Hipsters, how we hate hipsters. With their furry faces, no-meat diets, tiny feet, and saw dust bedding, who could like a hipster? Oh snap, wait, we mean hamster, we hate hamsters. Well both actually.
Hamsters vs. hipsters is the hilarious comparison to be found on on the sign of Quebec City's Brulerie De Café De Québec, as posted on reddit yesterday. French-ifying the now-infamous chalkboard sign originally written by The Pig And Pastry cafe, we're happy the hamster-hipster correlation has now been introduced into the Francophone coffee scene. The translation can be read below.
After reading the pretty on-point sign, one can't deny the strange similarities between hamsters and hipsters. Other than all the things listed on the sign, both are also big into wheels without motors (hamster wheels and hipsters on bikes) and making nonsensical conversations with other people, hipsters tending to focus on the gender binaries propagated by the inherent patriarchy of capitalist society and hamsters just making cute little noises. Come to think of it, we'd actually rather chill with a hamster.
Now that the dust has settled on the 2021 Federal Election, many of us living in Quebec might be wondering what the point of all this was. But no election is without some kind of meaning, especially for voters.
So, what did this election mean for the people of Quebec and what does a Liberal minority mean for the province?
Thank you, Canada — for casting your vote, for putting your trust in the Liberal team, for choosing a brighter futu… https://t.co/uE0fm6teJ3
Montreal's Ritz-Carlton Hotel was ranked number one in a list of the "Best City Hotels in Canada" in a recent Travel & Leisure survey, beating out iconic hotels in Vancouver, Quebec City and Toronto.
Montreal's Ritz-Carlton ranked high among readers, Travel & Leisure says, for its exclusive amenities, "tremendous views" of the city, and its access to activities around downtown Montreal. But if you want to spend a night at the Ritz-Carlton, be prepared to fork out a lot of money.
As of the time of writing, the most basic "deluxe room" with a king-sized bed for Thursday, September 9, will run you between $495 and $715 per night.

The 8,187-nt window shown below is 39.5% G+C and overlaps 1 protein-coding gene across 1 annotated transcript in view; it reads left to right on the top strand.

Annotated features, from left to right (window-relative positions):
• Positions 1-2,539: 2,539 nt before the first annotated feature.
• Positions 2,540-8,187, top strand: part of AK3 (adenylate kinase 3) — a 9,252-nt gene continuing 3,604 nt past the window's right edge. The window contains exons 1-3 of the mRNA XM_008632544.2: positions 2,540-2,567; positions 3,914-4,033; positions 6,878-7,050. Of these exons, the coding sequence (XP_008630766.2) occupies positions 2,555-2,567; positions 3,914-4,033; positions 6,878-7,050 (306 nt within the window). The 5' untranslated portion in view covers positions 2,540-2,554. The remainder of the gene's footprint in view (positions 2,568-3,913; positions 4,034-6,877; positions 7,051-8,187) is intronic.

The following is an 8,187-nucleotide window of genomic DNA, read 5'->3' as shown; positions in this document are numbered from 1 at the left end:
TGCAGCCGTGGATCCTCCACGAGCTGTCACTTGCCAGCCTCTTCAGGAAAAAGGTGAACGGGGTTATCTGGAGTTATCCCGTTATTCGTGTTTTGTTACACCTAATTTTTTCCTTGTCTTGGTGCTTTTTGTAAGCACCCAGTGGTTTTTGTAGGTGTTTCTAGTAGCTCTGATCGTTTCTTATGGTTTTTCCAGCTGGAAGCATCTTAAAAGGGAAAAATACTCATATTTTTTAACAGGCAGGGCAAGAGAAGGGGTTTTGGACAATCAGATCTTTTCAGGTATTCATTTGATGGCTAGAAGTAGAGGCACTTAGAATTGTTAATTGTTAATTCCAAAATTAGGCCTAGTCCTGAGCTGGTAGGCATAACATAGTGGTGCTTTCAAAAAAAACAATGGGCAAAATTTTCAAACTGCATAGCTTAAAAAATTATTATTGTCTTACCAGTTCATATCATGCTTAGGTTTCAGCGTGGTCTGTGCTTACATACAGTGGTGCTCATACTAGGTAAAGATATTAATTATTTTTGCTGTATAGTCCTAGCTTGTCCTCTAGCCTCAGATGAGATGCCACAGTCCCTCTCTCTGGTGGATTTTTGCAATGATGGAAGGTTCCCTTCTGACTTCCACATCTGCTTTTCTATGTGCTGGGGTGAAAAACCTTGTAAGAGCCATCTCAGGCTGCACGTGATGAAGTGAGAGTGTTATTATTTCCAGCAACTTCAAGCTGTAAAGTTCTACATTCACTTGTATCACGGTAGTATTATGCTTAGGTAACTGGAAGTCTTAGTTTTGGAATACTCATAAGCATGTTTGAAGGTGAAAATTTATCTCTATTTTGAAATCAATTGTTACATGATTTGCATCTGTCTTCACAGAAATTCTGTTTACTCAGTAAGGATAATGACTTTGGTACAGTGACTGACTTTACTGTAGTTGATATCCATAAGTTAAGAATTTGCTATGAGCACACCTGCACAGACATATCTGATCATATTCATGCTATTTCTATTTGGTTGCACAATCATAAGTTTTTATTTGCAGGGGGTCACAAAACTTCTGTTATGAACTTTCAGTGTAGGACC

If you wanted to book a room with a king-sized bed for this upcoming weekend (September 11), the Ritz-Carlton has a "staycation promotion" that comes with breakfast, a bottle of sparkling wine, a $50-dollar food and beverage credit and 30% off at the spa for $715 per night.
This same promotion is available for a one-bedroom suite with a fireplace and a king-sized bed, as well, which will cost $1,135 per night.
Montreal Mayor Valérie Plante, accompanied by the mayors of Quebec's other four major cities, put out a statement on Tuesday imploring the Federal government to make a "firm commitment" to fight gun violence and gun trafficking.
"What we want is a clear plan [...] either we head towards an American-style society where the use of guns becomes banal and tragedies happen daily or the federal [government] takes responsibility" and acts on the issue, Plante said at a press conference.
"Cities are taking responsibility and continuing to do everything in their power to prevent violence, fight organized crime and keep our communities safe," the mayors said in a joint statement shared with MTL Blog.
"But we cannot do it all alone. We need a concerted, comprehensive, pan-Canadian effort."
The mayors cited the need to give more resources and funding to policing efforts like the border services or local law enforcement to fight against a surge of gun violence and gun trafficking.
Quebec City's Nicolas-Guy Turbide won a silver medal in the men's 100-metre backstroke event for the visually impaired. This is Turbide's second Paralympic medal.
Turbide joined fellow Quebec swimmer Aurélie Rivard in the medal count after she won a bronze medal in the women's 50-metre freestyle event on Wednesday.
Turbide is an accomplished swimmer, winning a bronze medal at the Rio Paralympic Games in 2016.
His "breakout performance" in the 2015 Toronto Parapan Am Games earned him six medals.
In an Instagram post before the Games, Turbide wrote "my road to Tokyo has taken me down many paths requiring adaptation, reinvention, and patience [...] I feel very privileged to have the opportunity to represent Canada in the sport I love."